The art used for this year’s series is from award-winning, London painter, Jamie Jardine. Best known for his landscapes of Canada, his work can be viewed at

Faith and Culture 

God Keep Our Land  

The Veritas Series for Faith and Culture endeavours to foster learning and dialogue by gathering artists, scholars and theologians, who support and challenge us in living lives of faith and justice.

The word “veritas” comes from the Latin word meaning “truth”. It is taken directly from the College motto “Christus est Via, Veritas et Vita” (Christ is the Way, the Truth and the Life). The pursuit of truth is at the centre of our mission.

In his Apostolic Constitution of 1990, Saint John Paul wrote, “A Catholic University, as any university, is immersed in human society...Imbued among its research activities, therefore, will be a study of serious contemporary problems in areas such as the dignity of human life, the promotion of justice for all, the quality of personal and family life, the protection of nature, the search for peace and political stability, a more just sharing in the world’s resources, and a new economic and political order that will better serve the human community at a national and international level. (32)” In 2017, Canada will celebrate the 150th anniversary of Confederation. It is an opportunity to call to mind not only where
we have been, but to reflect on our future in a spirit of hope.

Veritas Series Brochure
Time and Location

7:30 p.m.
Joanne & Peter Kenny Theatre
Darryl J. King Student Life Centre

266 Epworth Avenue, London ON

Free parking and admission
Wheelchair accessible

King’s University College Chamber Choir
Christmas Concert - December 3, 2016
Spring Concert - April 1, 2017

Incorporating Indigenous Spirituality into Church Liturgy and Practice

September 22, 2016
Senator Nick Sibbeston

(Sponsored by the Sisters of St. Joseph)

Before contact, Indigenous people had their own spiritual beliefs and practices connected to their relationships with the water, land and the animals that surrounded them. While most Indigenous people embraced Christianity, many continued to practice their spirituality to honour the Creator in their own way. In a post-residential school world where the relationship between Indigenous people and Christianity has been tested and damaged, the Church needs to acknowledge and honour Indigenous practices. Including Indigenous cultural beliefs in the Liturgy is essential if the Church is to remain relevant to people’s daily lives.

Senator Nick SibbestonSenator Nick Sibbeston is a member of the Dene Nation from Fort Simpson in the Northwest Territories with a long history of involvement in public and church life. As a Residential School survivor, Sibbeston went on to become a lawyer and a politician, serving as Premier of the territory from 1985-87. He has represented the NWT in the Senate since 1999. He wrote about his relationship to religion in his recent autobiography, You Will Wear a White Shirt.

Which Religion Will Win: The Problem of Triumphalism in Christian-Muslim Relations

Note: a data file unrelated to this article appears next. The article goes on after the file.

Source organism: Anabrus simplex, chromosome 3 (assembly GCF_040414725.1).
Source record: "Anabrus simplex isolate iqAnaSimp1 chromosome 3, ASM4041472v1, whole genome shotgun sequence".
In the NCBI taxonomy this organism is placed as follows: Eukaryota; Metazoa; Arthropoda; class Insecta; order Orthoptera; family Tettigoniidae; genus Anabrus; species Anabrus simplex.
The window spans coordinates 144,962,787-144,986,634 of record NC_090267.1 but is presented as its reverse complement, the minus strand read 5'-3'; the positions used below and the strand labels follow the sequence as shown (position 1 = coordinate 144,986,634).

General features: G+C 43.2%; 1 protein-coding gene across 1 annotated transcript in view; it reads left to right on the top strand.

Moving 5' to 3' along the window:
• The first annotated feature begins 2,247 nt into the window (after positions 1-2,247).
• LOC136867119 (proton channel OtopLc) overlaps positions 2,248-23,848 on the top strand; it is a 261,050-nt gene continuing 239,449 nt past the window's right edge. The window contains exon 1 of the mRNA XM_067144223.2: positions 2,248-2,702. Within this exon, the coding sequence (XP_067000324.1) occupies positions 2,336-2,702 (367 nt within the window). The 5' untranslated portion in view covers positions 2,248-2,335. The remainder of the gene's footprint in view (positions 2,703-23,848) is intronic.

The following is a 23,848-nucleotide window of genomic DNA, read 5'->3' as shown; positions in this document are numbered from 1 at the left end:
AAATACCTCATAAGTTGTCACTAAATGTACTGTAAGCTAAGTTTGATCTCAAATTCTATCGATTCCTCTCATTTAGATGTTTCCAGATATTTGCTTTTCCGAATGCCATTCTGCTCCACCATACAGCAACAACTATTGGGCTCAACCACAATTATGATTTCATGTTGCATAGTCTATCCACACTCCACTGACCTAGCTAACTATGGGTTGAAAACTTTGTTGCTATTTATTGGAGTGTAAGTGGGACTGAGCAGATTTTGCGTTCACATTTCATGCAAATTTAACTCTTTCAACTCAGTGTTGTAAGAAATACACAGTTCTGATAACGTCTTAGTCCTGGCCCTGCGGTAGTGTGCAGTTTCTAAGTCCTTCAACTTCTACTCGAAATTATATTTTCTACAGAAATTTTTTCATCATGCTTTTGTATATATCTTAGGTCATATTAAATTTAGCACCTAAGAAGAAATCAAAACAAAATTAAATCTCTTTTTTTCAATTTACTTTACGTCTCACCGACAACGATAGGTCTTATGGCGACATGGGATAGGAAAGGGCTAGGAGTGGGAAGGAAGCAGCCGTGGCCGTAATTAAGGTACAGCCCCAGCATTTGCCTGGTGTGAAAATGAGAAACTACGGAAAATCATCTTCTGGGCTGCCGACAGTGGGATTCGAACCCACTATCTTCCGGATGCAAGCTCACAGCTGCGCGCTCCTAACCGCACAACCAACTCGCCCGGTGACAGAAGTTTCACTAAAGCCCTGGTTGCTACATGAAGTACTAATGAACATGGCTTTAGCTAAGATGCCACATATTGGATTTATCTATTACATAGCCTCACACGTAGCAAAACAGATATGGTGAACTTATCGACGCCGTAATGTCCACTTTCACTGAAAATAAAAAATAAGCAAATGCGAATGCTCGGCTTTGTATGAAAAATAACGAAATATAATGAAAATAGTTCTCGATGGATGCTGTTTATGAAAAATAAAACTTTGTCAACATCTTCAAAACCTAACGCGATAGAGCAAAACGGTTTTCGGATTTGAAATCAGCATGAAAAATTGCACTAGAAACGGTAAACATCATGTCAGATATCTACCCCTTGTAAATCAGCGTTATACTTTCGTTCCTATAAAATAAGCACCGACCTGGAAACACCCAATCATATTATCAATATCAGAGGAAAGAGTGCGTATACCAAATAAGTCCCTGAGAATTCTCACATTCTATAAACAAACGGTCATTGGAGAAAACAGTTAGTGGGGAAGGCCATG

October 13, 2016 
Scott C. Alexander, Ph.D.

(Sponsored by the Centre for Jewish Catholic Muslim Learning)

Christianity and Islam share certain similar features. One is that they have both been characterized as “predatory religions”. Some have argued that this common feature stems from the universal truth claims of both traditions which impel Christians and Muslims to seek local and even global domination. Many maintain the way out of this problem is for both Christians and Muslims to engage in a radical revision of their respective truth claims. This presentation asks whether this is the only way out, or whether reframing the problem allows for a different approach and a different solution.

Scott Alexander

Scott C. Alexander, Ph.D. is currently Associate Professor of Islamic Studies and Director of the
Catholic-Muslim Studies Program at Catholic Theological Union in Chicago. He is a regular consultant
on Catholic-Muslim relations for the United States Conference of Catholic Bishops and the Catholic Association for Diocesan Ecumenical and Interreligious Officers. He is co-editor of the Journal of
Muslim Philanthropy and Civic Engagement, and sits on the editorial board of the Journal of Islamic Law and Culture.

What About My Choice? Where’s the Support?

November 3, 2016 
Chaunie M. Brusie, RN

An in-depth and interactive lecture that takes the audience through a pregnant student’s experience, from the positive pregnancy test to combining diaper bags and study groups. Ms. Brusie will offer thoughtful questions to reflect on the supports that are in place and their accessibility for pregnant
and parenting students on post-secondary campuses.

Chaunie Brusie

Chaunie M. Brusie, RN became a student mother her senior year of college. Ms. Brusie founded S.U.P.P.O.R.T., a campus organization dedicated to creating resources and support for pregnant and parenting students. She is the author of Tiny Blue Lines: Reclaiming Your Life, Preparing For Your Baby, and Moving Forward in Faith in an Unplanned Pregnancy. Ms. Brusie travels the country talking about her experience and has helped to lead other students in transforming their campuses with woman and parent-centered solutions.

Annual Christ the King Lecture

Experiences of Migration: A Contemporary Dialogue with the Christian Tradition

November 17, 2016
Victor Carmona, Ph.D.

The experiences of immigrants, refugees, and the communities that welcome or exclude them have intrinsic spiritual, theological, and ethical value. Canada’s 150th anniversary of Confederation is an opportune moment to dialogue with the Christian tradition and one another to interpret what their experiences may mean in light of faith and to discern how they call us to embrace our shared future in hope and love. Biblically and theologically informed perspectives on immigration can complement—and even outweigh—dominant accounts of immigration as an exclusively political, economic, or social

Victor Carmona